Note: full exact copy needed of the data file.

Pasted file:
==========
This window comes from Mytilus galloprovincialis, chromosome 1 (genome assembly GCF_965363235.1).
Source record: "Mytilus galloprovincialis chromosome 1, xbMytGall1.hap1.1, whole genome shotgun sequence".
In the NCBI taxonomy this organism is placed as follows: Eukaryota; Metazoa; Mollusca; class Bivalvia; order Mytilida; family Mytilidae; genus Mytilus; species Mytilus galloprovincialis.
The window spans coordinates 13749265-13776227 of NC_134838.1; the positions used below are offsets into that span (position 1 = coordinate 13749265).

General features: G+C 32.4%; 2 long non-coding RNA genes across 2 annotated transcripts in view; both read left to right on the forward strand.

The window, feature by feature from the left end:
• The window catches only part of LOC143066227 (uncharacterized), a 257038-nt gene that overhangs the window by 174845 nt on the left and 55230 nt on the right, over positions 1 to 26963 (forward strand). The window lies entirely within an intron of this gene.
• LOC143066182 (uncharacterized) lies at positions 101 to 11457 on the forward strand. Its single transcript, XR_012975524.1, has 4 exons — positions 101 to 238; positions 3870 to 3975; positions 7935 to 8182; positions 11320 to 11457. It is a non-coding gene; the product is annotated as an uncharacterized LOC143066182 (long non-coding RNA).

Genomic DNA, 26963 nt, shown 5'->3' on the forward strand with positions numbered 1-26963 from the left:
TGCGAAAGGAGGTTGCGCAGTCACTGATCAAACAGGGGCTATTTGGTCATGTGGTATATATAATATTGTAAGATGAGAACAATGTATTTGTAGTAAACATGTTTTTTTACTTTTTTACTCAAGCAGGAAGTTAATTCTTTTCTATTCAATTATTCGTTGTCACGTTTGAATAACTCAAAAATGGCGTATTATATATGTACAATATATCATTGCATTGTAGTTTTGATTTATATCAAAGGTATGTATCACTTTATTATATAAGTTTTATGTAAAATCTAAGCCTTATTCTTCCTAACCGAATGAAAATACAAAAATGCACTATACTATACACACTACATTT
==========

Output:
This window comes from Mytilus galloprovincialis, chromosome 1 (genome assembly GCF_965363235.1).
Source record: "Mytilus galloprovincialis chromosome 1, xbMytGall1.hap1.1, whole genome shotgun sequence".
In the NCBI taxonomy this organism is placed as follows: Eukaryota; Metazoa; Mollusca; class Bivalvia; order Mytilida; family Mytilidae; genus Mytilus; species Mytilus galloprovincialis.
The window spans coordinates 13749265-13776227 of NC_134838.1; the positions used below are offsets into that span (position 1 = coordinate 13749265).

General features: G+C 32.4%; 2 long non-coding RNA genes across 2 annotated transcripts in view; both read left to right on the forward strand.

The window, feature by feature from the left end:
• The window catches only part of LOC143066227 (uncharacterized), a 257038-nt gene that overhangs the window by 174845 nt on the left and 55230 nt on the right, over positions 1 to 26963 (forward strand). The window lies entirely within an intron of this gene.
• LOC143066182 (uncharacterized) lies at positions 101 to 11457 on the forward strand. Its single transcript, XR_012975524.1, has 4 exons — positions 101 to 238; positions 3870 to 3975; positions 7935 to 8182; positions 11320 to 11457. It is a non-coding gene; the product is annotated as an uncharacterized LOC143066182 (long non-coding RNA).

Genomic DNA, 26963 nt, shown 5'->3' on the forward strand with positions numbered 1-26963 from the left:
TGCGAAAGGAGGTTGCGCAGTCACTGATCAAACAGGGGCTATTTGGTCATGTGGTATATATAATATTGTAAGATGAGAACAATGTATTTGTAGTAAACATGTTTTTTTACTTTTTTACTCAAGCAGGAAGTTAATTCTTTTCTATTCAATTATTCGTTGTCACGTTTGAATAACTCAAAAATGGCGTATTATATATGTACAATATATCATTGCATTGTAGTTTTGATTTATATCAAAGGTATGTATCACTTTATTATATAAGTTTTATGTAAAATCTAAGCCTTATTCTTCCTAACCGAATGAAAATACAAAAATGCACTATACTATACACACTACATTT